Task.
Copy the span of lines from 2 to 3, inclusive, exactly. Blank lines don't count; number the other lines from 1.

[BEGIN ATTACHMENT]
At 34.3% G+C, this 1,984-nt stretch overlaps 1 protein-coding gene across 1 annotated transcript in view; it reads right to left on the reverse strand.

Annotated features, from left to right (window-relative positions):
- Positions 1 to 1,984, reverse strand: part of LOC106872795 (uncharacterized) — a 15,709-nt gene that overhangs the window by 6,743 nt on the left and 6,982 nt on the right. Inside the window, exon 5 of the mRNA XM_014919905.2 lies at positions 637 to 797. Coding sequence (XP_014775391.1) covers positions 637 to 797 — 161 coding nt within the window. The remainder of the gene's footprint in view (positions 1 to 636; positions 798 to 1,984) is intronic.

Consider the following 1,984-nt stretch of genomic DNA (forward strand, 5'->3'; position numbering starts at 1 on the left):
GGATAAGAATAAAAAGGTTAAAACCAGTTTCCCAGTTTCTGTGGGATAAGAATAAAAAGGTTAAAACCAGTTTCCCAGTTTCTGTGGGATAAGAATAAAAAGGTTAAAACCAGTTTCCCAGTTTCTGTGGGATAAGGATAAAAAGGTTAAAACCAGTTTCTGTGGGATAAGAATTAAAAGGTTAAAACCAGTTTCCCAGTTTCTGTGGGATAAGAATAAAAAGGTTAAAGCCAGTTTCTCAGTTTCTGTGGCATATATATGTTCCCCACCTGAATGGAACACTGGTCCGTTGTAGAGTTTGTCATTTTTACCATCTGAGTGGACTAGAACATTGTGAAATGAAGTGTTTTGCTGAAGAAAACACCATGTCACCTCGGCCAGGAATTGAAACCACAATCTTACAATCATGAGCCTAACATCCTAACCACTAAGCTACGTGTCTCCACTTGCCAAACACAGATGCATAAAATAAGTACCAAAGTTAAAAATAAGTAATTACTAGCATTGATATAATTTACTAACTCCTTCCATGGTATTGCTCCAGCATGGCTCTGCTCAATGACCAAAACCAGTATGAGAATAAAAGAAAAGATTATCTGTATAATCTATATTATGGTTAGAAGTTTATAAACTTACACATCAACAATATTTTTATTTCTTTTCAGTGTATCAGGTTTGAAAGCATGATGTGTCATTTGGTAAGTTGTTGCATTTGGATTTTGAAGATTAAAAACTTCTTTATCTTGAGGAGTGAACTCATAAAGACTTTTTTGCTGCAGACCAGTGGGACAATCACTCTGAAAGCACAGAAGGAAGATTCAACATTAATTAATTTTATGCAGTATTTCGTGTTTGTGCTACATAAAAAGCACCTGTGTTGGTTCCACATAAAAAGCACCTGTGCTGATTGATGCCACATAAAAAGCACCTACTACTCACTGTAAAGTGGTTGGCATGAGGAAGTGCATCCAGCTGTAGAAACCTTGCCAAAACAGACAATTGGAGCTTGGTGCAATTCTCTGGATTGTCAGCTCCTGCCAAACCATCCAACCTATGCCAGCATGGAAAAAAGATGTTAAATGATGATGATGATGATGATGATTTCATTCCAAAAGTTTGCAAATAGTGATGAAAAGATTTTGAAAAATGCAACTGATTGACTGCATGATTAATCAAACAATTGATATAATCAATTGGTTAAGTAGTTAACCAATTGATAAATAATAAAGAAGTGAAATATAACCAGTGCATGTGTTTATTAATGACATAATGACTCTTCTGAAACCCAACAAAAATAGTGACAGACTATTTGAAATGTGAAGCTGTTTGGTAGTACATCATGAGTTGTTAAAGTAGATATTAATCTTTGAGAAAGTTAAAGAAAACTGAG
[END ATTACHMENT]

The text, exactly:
Annotated features, from left to right (window-relative positions):
- Positions 1 to 1,984, reverse strand: part of LOC106872795 (uncharacterized) — a 15,709-nt gene that overhangs the window by 6,743 nt on the left and 6,982 nt on the right. Inside the window, exon 5 of the mRNA XM_014919905.2 lies at positions 637 to 797. Coding sequence (XP_014775391.1) covers positions 637 to 797 — 161 coding nt within the window. The remainder of the gene's footprint in view (positions 1 to 636; positions 798 to 1,984) is intronic.